Stainless steel bolts for electrical connections.

Been a thread on a forum I read about a chap using stainless steel nuts and bolts on a kit car when doing the wiring, and had problems.
Difficult to be specific, but sort of implied he's used them to clamp a ground to the chassis where it would be normal to use ordinary steel nuts and bolts, and had a problem with corrosion very quickly (in a matter of weeks) resulting in a poor ground.
Now obviously if using a stud to distribute power, you'd use brass etc - but would it really make a difference when the bolt is merely holding two conducting surfaces together?
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On Thursday, January 22, 2015 at 2:50:02 PM UTC, Dave Plowman (News) wrote:

With an ss bolt you get 2 problems 1. chrome oxide layer 2. dissimilar metals plus electricity
Just what impact those have I wouldnt know.
NT
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That's probably the one of interest.

Well, a typical ground connection on a car will be a plated brass ring terminal to the steel chassis. Most likely a steel nut welded to the back of the panel, and a steel bolt doing the clamping.

Is what I wondered if anyone could give chapter and verse on.
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Dave Plowman (News) wrote:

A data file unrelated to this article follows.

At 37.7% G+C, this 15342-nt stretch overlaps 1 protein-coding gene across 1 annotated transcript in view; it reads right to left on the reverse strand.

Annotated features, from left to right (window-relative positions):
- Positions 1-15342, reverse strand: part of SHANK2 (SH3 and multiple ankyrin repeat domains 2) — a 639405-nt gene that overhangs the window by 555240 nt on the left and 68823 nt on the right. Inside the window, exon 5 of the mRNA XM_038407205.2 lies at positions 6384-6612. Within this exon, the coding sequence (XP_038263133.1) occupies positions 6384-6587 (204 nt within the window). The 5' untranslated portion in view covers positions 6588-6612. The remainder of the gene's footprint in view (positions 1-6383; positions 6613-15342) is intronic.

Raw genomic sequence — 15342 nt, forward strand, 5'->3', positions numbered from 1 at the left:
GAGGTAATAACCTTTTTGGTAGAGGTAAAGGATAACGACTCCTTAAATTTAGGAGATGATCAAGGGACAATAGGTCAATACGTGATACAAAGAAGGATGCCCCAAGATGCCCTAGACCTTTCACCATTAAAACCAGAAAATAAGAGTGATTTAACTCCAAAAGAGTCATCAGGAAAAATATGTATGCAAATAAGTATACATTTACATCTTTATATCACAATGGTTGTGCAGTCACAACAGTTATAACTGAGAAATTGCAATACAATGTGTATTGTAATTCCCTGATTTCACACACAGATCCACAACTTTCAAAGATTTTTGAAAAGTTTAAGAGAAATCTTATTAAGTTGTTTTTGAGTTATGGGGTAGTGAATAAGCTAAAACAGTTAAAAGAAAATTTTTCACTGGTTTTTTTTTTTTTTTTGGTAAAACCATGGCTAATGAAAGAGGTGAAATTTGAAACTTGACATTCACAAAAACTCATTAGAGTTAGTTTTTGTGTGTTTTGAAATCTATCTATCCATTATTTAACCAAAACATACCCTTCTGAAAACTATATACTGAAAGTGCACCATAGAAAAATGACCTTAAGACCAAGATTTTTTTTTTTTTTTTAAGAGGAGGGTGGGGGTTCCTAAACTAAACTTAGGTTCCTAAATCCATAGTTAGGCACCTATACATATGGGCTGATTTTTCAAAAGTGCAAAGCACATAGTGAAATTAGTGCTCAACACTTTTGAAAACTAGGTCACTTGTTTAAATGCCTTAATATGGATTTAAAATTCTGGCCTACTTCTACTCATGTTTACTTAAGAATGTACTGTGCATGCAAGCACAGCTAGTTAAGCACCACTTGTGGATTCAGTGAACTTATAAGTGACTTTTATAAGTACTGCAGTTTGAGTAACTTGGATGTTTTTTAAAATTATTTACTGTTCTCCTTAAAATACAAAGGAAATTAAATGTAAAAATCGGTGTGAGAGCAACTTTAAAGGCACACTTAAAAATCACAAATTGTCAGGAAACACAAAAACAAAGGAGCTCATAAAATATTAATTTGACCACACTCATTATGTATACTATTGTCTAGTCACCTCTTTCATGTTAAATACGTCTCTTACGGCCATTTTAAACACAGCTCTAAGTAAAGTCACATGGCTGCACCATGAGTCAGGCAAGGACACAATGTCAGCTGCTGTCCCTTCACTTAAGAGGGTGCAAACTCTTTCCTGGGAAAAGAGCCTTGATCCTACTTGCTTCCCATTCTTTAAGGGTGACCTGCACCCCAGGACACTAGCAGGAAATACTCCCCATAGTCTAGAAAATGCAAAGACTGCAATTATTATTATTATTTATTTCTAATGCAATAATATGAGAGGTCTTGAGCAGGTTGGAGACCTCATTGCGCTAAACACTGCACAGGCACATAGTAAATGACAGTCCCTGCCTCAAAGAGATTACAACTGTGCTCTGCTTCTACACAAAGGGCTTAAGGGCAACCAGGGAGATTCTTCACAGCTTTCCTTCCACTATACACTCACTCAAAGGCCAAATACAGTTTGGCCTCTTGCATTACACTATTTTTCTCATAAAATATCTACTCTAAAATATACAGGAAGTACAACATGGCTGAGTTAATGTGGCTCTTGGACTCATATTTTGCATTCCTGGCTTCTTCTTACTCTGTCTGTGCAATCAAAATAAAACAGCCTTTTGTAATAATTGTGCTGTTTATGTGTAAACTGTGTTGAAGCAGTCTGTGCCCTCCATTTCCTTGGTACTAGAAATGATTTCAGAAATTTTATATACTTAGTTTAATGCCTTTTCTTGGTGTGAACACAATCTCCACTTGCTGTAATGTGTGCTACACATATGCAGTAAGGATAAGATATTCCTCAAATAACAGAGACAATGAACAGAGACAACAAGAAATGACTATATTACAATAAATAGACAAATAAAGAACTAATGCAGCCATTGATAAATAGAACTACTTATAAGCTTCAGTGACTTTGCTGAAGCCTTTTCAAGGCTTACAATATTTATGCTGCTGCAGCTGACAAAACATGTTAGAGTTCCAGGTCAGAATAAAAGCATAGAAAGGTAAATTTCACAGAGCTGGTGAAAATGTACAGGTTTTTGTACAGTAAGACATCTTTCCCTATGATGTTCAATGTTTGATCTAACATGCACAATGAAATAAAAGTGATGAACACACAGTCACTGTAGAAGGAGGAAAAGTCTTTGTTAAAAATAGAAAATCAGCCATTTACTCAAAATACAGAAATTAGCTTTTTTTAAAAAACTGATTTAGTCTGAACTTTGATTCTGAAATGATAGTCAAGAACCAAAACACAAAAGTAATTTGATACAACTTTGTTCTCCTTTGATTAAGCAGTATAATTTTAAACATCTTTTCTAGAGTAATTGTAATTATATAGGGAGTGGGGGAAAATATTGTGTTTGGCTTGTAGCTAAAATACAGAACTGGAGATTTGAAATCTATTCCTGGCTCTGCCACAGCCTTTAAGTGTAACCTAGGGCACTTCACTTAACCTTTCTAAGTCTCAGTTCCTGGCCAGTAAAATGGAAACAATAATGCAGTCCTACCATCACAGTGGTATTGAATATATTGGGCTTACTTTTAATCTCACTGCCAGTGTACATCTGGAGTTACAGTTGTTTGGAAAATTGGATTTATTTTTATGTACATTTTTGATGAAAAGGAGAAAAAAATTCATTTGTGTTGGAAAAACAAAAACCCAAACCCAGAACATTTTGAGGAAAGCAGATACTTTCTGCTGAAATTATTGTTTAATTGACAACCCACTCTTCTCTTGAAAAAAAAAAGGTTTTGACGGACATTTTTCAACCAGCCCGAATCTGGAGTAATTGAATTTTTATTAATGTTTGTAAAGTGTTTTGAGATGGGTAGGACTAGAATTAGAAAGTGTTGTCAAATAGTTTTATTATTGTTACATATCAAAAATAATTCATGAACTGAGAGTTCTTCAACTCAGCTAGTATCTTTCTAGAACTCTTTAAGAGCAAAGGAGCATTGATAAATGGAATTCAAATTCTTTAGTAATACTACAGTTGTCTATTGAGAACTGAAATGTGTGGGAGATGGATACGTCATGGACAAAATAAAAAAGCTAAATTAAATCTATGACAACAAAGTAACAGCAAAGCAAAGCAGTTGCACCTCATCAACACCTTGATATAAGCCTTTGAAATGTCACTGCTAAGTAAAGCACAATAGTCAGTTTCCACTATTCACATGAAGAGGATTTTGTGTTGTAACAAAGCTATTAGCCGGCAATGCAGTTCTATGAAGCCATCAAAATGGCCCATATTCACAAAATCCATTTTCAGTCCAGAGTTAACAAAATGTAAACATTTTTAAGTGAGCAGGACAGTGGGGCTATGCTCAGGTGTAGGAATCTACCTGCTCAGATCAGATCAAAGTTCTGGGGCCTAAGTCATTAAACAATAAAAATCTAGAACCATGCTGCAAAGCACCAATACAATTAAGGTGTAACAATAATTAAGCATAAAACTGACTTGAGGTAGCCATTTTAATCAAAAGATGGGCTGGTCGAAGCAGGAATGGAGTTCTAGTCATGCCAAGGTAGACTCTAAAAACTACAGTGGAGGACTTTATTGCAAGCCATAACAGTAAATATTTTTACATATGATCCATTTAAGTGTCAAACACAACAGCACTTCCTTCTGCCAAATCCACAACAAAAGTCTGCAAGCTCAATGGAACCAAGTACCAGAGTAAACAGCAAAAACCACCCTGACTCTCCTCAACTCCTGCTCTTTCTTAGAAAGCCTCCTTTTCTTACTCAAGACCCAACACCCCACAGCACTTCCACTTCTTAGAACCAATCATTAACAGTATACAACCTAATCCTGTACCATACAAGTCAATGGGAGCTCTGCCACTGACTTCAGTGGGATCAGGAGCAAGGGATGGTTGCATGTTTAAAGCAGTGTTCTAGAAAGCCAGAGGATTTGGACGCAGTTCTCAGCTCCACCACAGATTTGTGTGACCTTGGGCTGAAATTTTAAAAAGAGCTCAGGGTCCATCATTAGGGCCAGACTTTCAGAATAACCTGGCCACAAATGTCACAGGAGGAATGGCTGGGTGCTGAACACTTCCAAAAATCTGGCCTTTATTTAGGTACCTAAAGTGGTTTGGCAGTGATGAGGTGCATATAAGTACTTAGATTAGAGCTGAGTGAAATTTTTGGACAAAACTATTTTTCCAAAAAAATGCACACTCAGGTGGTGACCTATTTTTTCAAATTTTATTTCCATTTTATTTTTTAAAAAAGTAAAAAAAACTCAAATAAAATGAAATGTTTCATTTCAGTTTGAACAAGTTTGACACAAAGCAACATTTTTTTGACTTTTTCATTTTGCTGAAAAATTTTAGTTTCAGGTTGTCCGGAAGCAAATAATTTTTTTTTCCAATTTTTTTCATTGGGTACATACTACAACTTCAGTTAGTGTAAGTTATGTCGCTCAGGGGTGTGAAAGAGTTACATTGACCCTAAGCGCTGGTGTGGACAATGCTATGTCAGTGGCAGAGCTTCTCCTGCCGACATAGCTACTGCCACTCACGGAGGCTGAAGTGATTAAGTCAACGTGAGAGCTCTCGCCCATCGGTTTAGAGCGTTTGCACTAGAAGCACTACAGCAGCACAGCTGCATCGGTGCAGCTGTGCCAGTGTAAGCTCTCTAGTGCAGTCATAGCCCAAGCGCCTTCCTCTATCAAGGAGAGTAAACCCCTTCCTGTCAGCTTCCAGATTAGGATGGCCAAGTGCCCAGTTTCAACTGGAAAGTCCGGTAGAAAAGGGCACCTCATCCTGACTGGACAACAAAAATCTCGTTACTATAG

I'm no expert but a sailing friend often talks about the huge range of stainless grade and only a few are suitable for use in salt water. Stories include keels falling off due to using incorrect bolt grade.
So it seems there is scope for electrolytic problems with certain grades.
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Perhaps he did not actually bolt the surfaces directly but put a nut in between so it was more like a terminal. That would cause corrosion I'd imagine. I found this out once many years ago on a lawn mower battery we used during the 3 day week back in the day, and I scuffled around to find some usable screws, and one must have been stainless, at least it was for about two weeks. :-) Brian
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Any two dissimilar metals plus none pure water =galvanic action=chemical saltsformed that don't conduct as well as metal.
So cars are a big no no due to the salt used on roads.
Always made worse if there is electrical current from exterior source.
So the worst thing he could possibly do.
Metals that are far apart in the reactivity series are the worst, eg zinc and copper/brass. But aluminim and zinc not as bad.
http://en.wikipedia.org/wiki/Reactivity_series
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Yes - that's what I did wonder. If it's merely used to clamp the terminal to a clean chassis there would surely be (near) zero current flow via the nut and bolt?
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